On February 25, 2022, Johnson & Johnson, Teva Pharmaceutical Industries, Ltd., McKesson Corp., Cardinal Health, Inc., and Amerisourcebergen Corp. announced that they had agreed to finalize a reported $26 billion settlement to resolve approximately 3,000 lawsuits from state and local governments regarding the opioid abuse crisis. The private plaintiffs' trial firms representing the counties and municipalities filed the first lawsuit in California in 2014. The proposed settlement allocates approximately $2.3 billion for the plaintiffs' attorneys' fees and costs. The most controversial legal issue was whether the defendants' marketing created a “public nuisance.” The companies continue to face claims in Alabama, Washington, West Virginia and Oklahoma, where in November 2021 the Oklahoma Supreme Court ruled that the state's public nuisance statute did not extend to the manufacturing, marketing, and selling of prescription opioids. On November 23, 2021, an Ohio federal jury found CVS, Walgreens, and Walmart pharmacies liable for recklessly distributing opioids in Lake and Trumbull counties in Ohio. Rite Aid and Giant Eagle settled in 2021. U.S. District Court Judge Dan Polster is scheduled to decide damages this spring. Please join us on Tuesday, March 8, 2022, at 2:00pm EST/11:00am PST, as John Shu, who has been following the national litigations, will hold a Zoom webinar to update us on the litigations in California, Oklahoma, and Ohio, and discuss their legal and strategic issues. Featuring:-- John Shu, Professor, Attorney, and Legal Commentator
In Unborn Human Life and Fundamental Rights: Leading Constitutional Cases under Scrutiny (Peter Lang, 2019), editors William L. Saunders and Pilar Zambrano have collected a series of essays covering over 10 different nations and jurisdictions and addressing human rights and the role of judiciaries at home and abroad in protecting those rights. Concluding reflections are offered by legal philosopher John Finnis.Professor Gerard Bradley will discuss his contribution to the volume, as well as the relevant and current issues both here and around the world.Featuring: Prof. Gerard V. Bradley, Professor of Law, University of Notre Dame Law SchoolModerator: Prof. Robert P. George, McCormick Professor of Jurisprudence, Princeton University---This Zoom event is open to public registration.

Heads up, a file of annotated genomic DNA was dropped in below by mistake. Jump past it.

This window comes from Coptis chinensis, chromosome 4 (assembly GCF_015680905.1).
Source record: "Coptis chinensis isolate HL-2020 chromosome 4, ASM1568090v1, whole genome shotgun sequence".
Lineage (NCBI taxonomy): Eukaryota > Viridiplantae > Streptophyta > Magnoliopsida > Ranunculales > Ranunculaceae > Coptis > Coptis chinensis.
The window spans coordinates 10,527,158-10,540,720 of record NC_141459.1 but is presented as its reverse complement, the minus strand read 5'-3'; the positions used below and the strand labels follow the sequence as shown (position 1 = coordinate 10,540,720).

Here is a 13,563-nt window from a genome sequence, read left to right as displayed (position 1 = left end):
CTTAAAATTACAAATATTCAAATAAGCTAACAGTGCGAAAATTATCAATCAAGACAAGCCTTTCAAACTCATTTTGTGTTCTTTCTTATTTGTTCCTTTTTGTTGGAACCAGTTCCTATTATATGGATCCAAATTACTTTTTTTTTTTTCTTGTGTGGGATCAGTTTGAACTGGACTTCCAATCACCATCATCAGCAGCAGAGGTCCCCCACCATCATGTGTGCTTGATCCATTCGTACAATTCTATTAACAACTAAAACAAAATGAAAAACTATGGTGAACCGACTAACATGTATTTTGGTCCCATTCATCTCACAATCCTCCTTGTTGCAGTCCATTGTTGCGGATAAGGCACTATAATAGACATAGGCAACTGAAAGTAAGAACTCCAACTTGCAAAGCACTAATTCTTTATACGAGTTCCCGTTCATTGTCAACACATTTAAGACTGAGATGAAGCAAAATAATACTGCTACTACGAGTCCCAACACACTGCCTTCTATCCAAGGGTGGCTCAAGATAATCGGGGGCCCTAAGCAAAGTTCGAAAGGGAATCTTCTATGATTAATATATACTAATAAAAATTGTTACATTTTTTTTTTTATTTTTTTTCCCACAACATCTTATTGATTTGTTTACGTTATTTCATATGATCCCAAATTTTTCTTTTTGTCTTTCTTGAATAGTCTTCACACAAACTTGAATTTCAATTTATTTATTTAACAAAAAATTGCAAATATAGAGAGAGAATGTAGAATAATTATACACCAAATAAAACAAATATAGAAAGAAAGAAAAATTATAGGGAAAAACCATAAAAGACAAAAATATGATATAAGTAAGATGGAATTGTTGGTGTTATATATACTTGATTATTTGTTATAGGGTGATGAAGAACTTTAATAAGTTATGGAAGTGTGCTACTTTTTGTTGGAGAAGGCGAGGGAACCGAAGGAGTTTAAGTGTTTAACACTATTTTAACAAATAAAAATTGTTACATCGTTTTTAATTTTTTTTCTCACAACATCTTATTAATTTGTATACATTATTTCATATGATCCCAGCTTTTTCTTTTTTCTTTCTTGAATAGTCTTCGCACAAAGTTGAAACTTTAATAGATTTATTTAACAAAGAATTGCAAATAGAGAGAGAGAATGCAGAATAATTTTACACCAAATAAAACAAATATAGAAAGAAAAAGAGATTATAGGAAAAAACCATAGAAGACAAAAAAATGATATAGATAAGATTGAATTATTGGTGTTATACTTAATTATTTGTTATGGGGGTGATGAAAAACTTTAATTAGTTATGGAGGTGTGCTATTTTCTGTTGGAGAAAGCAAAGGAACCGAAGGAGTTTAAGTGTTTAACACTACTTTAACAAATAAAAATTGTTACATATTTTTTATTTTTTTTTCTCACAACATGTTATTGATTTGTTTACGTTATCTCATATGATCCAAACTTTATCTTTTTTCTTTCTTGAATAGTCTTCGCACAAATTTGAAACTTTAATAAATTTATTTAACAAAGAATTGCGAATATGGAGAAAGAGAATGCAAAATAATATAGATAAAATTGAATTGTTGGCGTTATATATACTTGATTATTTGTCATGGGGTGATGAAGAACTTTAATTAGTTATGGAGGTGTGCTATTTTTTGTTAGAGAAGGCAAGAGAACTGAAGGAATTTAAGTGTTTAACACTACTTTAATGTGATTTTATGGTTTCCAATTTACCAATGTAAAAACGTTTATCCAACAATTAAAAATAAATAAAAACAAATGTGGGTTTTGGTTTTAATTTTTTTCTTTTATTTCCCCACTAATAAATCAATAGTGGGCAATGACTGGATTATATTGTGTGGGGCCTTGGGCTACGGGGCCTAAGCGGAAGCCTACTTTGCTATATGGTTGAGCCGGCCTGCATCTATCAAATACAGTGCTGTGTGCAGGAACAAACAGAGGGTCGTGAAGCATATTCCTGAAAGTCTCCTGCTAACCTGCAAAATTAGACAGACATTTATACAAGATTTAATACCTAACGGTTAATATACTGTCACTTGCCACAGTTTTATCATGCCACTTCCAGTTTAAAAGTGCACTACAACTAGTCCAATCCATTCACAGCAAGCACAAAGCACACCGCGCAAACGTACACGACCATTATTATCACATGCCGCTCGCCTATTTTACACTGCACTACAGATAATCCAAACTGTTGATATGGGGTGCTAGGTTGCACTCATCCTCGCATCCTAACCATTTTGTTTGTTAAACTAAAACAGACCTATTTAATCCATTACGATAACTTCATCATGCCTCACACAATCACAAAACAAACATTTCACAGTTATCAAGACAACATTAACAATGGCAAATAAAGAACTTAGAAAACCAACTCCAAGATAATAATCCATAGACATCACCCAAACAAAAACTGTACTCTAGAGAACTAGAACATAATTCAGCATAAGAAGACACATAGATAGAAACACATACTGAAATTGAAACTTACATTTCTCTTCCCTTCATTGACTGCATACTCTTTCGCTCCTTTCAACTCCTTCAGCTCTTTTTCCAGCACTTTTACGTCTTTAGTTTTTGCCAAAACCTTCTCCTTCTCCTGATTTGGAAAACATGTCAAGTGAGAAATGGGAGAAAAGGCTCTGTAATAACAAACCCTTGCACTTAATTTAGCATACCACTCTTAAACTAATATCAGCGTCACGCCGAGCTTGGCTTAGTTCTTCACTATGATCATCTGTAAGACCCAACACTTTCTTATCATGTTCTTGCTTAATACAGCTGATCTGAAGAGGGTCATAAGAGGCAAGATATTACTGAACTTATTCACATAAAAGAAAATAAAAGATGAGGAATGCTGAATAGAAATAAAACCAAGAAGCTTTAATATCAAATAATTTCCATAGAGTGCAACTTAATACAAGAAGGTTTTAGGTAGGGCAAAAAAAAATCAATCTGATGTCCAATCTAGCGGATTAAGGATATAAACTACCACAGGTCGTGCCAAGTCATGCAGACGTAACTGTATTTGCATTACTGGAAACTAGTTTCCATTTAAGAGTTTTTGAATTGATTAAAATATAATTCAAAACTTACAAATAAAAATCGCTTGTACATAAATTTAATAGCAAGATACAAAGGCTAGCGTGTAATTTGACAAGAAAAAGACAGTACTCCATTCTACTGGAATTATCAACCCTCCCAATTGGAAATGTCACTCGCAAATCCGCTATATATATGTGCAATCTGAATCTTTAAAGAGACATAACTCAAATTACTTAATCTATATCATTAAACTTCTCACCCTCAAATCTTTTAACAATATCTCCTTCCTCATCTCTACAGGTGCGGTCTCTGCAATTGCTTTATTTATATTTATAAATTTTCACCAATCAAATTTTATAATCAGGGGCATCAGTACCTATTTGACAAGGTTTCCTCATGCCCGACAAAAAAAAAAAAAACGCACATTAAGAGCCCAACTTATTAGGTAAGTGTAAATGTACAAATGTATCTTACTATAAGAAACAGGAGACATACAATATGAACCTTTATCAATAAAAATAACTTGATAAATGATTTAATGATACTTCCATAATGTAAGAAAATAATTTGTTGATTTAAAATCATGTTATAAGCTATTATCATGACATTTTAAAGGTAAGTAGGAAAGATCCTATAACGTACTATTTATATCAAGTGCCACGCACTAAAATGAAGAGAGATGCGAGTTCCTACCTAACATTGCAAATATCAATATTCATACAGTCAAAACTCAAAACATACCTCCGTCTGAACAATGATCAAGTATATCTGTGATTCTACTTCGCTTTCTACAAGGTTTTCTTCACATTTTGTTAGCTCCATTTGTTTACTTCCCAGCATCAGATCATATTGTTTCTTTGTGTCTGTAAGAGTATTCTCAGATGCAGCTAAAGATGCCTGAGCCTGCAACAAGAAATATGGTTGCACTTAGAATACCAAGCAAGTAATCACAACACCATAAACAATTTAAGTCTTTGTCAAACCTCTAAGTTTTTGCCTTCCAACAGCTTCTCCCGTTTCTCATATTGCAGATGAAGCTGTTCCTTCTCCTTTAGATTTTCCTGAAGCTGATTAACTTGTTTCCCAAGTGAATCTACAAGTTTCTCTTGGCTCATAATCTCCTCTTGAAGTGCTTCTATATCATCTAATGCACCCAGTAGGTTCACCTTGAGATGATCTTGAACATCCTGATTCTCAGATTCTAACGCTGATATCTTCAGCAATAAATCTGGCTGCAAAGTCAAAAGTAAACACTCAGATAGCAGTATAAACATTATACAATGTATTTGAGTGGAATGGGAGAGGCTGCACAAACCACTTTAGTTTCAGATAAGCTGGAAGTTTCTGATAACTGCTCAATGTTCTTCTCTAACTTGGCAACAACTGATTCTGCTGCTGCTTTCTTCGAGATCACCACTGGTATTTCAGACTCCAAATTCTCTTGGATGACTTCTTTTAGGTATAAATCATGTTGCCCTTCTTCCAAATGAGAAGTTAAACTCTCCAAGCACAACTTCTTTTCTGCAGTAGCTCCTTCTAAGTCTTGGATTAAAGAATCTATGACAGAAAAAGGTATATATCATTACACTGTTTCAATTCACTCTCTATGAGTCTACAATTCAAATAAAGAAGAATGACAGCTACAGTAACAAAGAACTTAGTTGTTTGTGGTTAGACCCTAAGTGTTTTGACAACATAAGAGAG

Please join the Practice Groups for a timely webinar on how the upcoming Supreme Court nominee might shape law in the future. Prof. Dan Epps and Ethan Davis will consider the nominee's influence on criminal law, while Prof. William Marshall and Roger Severino will analyze possible effects on civil rights law. Featuring:-- Prof. Dan Epps, Professor of Law, Washington University in St. Louis-- Ethan Davis, Partner, Special Matters and Government Investigations, King & Spalding-- Prof. William Marshall, Kenan Professor of Law, University of North Carolina-- Roger Severino, Senior Fellow, Ethics and Public Policy Center-- Moderator: Dean Reuter, Senior Vice President and General Counsel, The Federalist Society
During President Biden's first year in office, Attorney General Merrick Garland rescinded two key memos that were part of the Trump Administration's stated regulatory reform agenda: the Sessions Memo, which prohibited Department of Justice (DOJ) components from issuing “guidance documents” that effectively bound the public without undergoing notice-and-comment rulemaking, and the Brand Memo, which prohibited the Department from using noncompliance with DOJ's or other agencies' nonbinding guidance documents as a basis for affirmative civil enforcement actions. Calling the procedures laid out in the Sessions and Brand memos “overly restrictive,” Attorney General Garland replaced these memos with the Garland memo, which largely makes it easier for the Department to issue guidance and to rely on its own or other agencies' guidance documents in enforcement actions. What will be the impacts and effects of the Garland memo? Is this a sea change in favor of regulation by guidance, or a recognition by DOJ that guidance documents do not have the force of law? How have regulated entities responded? Acting Associate Attorney General (2017-2019) Jesse Panuccio and Assistant U.S. Attorney (2011-2019) Christopher Sabis will discuss these issues, moderated by Assistant Attorney General (2017-2020) Beth Williams. Featuring: --Jesse Panuccio, Partner, Boies Schiller Flexner LLP --Christopher Sabis, Member, Sherrard Roe Voigt Harbison --Moderator: Hon. Beth A. Williams, Board Member, U.S. Privacy and Civil Liberties Oversight Board; Former Assistant Attorney General, Office of Legal Policy, U.S. Department of Justice --- To register, click the link above.